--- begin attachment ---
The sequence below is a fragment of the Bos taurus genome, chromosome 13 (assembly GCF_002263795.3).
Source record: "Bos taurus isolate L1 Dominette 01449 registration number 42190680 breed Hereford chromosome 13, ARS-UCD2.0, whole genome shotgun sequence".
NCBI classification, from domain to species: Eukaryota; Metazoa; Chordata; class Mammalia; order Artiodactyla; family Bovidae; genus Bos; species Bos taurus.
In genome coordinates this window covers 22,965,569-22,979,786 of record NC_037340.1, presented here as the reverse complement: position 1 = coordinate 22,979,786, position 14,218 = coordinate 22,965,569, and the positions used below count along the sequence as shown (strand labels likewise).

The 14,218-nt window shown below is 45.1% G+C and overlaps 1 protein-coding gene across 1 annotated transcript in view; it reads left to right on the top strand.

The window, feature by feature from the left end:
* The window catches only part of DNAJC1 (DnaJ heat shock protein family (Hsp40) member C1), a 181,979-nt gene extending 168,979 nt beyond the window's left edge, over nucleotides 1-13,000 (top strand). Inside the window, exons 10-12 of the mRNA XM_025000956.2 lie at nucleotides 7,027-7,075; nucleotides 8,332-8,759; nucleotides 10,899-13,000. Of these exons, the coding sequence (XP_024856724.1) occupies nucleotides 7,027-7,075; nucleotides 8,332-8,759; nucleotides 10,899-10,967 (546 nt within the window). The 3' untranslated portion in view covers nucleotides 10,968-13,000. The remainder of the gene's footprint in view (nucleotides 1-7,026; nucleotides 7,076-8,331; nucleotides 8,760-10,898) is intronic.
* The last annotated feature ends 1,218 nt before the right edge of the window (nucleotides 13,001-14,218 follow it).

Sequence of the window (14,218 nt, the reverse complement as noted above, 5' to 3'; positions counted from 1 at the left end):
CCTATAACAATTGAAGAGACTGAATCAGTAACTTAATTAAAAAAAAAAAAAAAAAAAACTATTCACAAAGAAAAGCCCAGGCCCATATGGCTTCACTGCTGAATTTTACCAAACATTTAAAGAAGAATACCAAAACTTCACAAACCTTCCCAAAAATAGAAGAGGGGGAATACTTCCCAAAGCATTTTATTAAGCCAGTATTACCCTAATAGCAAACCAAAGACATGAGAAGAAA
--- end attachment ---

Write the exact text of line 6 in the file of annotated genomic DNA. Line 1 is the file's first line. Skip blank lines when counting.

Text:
The window, feature by feature from the left end: